Tori Olegario is a Fashion Business Management student at FIT. This season, she is volunteering for Ulla Johnson, Dion Lee, Coach, Private Policy, Saint Sintra and New York Men's Day, all of which she came across by emailing KCD, a worldwide fashion services agency. This is Olegario's second season volunteering — last season she assisted at Coach — and she says it's a good way to network with industry professionals and build out your resume early on in her career, something Carstens agrees with. Volunteering also allows aspiring professionals to get involved in the industry when they have no experience or network to rely on; it's a solid first step for those able to commit.

"By becoming involved through internship placements, attending shows, helping out backstage and with press, students gain real-life experience of the industry," adds Jane Francis, associate director at Parsons' BFA Fashion Design Program.

When it comes to getting any job or internship, your network matters. This is particularly true in fashion, where word of mouth is a primary method of seeking talent or getting hired, and it has to start somewhere. "These week-long experiences can help you get your foot in the door, and lead to longer-term internships that will make you a desirable candidate for full-time employment," says Carstens, adding that it's also a low-risk way to help you deduce whether or not fashion is the industry you want a career in, and if so, in which field.

This is arguably the biggest benefit for most aspiring professionals participating in seasonal or temporary work for fashion week. "I expect to gain firsthand insight on the production of a successful fashion show and all of the factors that go into it," Olegario says, adding that she also hopes that it will inspire her in choosing a future career path. There is no better time than fashion week to intern or assist if you'd like to know if fashion is for you, as the short-term nature of the commitment allows students to offer up their time more liberally while having a hands-on work experience during the busiest time of the year. You end up with some true insight into the realities of working in fashion.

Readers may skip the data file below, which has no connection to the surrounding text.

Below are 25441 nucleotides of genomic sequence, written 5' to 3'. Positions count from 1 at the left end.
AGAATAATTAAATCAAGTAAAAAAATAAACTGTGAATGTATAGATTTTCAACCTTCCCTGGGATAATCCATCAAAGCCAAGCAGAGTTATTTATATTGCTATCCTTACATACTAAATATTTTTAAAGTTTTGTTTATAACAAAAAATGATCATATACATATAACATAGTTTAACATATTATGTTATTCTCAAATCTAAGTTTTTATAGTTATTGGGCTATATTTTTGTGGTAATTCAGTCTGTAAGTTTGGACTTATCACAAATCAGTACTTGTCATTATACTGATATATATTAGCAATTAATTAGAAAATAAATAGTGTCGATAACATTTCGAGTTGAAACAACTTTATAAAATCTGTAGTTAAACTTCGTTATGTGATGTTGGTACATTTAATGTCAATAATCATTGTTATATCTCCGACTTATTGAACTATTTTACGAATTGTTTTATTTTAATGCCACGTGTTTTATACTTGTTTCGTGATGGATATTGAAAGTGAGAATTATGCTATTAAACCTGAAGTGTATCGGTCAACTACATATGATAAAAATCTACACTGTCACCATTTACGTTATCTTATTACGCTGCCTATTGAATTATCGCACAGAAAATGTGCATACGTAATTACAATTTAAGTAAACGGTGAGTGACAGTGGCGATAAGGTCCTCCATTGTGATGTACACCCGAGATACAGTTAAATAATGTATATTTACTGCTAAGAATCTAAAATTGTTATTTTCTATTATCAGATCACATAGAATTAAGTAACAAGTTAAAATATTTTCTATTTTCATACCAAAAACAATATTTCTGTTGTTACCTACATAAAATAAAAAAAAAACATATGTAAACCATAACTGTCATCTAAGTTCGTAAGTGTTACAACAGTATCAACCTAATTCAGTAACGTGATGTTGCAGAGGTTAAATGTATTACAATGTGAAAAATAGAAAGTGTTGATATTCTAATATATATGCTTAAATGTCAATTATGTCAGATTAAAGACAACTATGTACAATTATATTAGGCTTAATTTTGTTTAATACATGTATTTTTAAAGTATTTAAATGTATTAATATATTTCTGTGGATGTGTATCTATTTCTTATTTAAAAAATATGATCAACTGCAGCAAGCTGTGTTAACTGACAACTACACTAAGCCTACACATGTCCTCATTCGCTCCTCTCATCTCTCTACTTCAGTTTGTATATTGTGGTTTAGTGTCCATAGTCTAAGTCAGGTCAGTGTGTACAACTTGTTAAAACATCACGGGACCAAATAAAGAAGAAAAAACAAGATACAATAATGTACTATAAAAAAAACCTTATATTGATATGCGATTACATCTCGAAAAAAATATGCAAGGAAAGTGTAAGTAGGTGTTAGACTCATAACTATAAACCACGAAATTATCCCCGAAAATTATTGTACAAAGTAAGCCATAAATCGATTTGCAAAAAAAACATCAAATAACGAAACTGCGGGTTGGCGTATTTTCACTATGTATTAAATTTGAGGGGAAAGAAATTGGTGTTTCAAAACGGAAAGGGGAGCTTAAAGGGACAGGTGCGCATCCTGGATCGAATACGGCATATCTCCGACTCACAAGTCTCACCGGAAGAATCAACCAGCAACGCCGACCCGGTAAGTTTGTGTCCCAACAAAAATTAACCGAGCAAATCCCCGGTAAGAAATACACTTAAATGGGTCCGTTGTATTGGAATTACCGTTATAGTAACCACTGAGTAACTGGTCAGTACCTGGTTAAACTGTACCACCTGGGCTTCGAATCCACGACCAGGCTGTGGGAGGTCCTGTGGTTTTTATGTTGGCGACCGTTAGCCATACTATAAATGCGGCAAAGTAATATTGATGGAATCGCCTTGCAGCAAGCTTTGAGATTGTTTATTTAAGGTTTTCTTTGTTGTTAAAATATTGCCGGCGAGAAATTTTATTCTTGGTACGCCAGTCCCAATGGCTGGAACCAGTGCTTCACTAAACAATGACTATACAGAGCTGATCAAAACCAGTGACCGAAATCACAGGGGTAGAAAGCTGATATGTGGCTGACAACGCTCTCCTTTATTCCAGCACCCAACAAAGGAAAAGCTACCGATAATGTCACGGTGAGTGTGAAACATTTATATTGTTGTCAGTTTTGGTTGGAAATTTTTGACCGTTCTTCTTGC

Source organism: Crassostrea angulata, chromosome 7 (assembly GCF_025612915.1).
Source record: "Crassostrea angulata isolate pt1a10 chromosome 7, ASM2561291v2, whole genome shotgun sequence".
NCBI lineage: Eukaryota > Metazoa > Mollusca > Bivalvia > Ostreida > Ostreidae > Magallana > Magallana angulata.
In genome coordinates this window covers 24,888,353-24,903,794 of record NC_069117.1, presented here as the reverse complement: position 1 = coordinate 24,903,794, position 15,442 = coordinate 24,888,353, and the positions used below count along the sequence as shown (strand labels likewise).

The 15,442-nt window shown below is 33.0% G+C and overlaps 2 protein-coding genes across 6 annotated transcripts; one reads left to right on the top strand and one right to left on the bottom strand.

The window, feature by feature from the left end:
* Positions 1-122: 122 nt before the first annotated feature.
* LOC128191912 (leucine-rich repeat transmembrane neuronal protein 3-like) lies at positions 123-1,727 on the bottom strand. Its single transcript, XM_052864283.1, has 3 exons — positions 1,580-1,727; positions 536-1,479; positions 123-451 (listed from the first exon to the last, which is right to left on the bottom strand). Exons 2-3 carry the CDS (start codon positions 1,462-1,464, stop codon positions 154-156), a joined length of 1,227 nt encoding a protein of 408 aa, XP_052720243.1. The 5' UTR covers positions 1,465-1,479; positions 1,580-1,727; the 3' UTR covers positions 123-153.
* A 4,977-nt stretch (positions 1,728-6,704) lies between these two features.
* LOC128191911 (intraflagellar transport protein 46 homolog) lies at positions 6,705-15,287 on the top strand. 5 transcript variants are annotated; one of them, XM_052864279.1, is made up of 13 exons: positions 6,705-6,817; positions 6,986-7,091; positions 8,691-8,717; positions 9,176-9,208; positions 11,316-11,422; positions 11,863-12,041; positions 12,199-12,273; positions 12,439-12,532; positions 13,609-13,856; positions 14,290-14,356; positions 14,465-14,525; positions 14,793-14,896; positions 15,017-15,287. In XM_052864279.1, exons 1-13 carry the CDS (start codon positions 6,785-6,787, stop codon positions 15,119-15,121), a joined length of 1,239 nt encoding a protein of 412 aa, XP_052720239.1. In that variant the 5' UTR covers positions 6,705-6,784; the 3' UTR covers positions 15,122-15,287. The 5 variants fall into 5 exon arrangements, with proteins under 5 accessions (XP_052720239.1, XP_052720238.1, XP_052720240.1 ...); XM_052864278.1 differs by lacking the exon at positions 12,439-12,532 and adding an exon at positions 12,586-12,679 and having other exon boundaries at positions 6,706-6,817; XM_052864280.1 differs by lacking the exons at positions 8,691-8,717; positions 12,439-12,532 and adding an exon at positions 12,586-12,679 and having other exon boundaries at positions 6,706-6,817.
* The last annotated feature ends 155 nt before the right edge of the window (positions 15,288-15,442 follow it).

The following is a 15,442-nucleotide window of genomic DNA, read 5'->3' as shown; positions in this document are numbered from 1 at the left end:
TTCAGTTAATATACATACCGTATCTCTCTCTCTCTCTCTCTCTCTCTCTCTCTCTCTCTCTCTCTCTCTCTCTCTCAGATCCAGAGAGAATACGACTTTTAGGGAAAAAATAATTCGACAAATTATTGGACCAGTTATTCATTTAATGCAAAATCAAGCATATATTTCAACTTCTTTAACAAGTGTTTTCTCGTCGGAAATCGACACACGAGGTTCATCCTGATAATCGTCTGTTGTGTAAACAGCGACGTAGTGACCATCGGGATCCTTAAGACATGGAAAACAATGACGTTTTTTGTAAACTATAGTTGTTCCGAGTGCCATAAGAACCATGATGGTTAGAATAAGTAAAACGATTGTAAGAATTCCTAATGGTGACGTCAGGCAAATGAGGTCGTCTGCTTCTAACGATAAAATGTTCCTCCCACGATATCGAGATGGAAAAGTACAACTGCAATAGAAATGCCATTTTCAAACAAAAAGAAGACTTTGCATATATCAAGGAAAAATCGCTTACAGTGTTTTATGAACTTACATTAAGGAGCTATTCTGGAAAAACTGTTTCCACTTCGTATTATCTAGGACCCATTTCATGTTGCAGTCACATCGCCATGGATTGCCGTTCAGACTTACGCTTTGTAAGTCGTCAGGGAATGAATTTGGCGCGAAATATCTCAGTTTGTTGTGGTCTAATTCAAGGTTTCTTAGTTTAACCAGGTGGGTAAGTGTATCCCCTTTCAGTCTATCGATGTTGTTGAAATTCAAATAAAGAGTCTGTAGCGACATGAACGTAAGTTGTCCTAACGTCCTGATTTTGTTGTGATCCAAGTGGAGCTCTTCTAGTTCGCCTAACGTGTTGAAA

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"Working in fashion seems so glamorous," Carstens says. "Students typically underestimate the level of commitment and grit it requires to be successful." One quick PSA? It always sounds prettier than it is.

Assisting PR agencies and volunteering backstage at fashion shows are not the only opportunities that arise during this season, though. Aspiring professionals looking to get some hands-on experience front-of-house can work with busy attendees like stylists, editors and even influencers. Alexander Roth, a content creator, art director, and creative producer, often hires paid assistants to help him during fashion week. He usually hires through word of mouth from mutuals or by posting on Instagram asking his followers, which other influencers do as well.

fashion week backstage 3

The tasks range from handling item returns and pick-ups and overall organization, to attending events with him and capturing and posting content, which allows the hires — often students — to see the inner workings of attending fashion week events as an actual job. They can also observe the myriad ways in which one can work in fashion, witnessing exchanges with producers, agents, publicists, stylists, designers and more. They also get to build a relationship with people like Roth, who tends to call back assistants for shoots and other editorial and styling work off-season, helping them build the start of a solid network. "They're meeting all the people I'm meeting, the PR people, the editors, other influencers, stylists, models, etc., and that gives them a chance to build a connection and move up on their own from there," Roth says.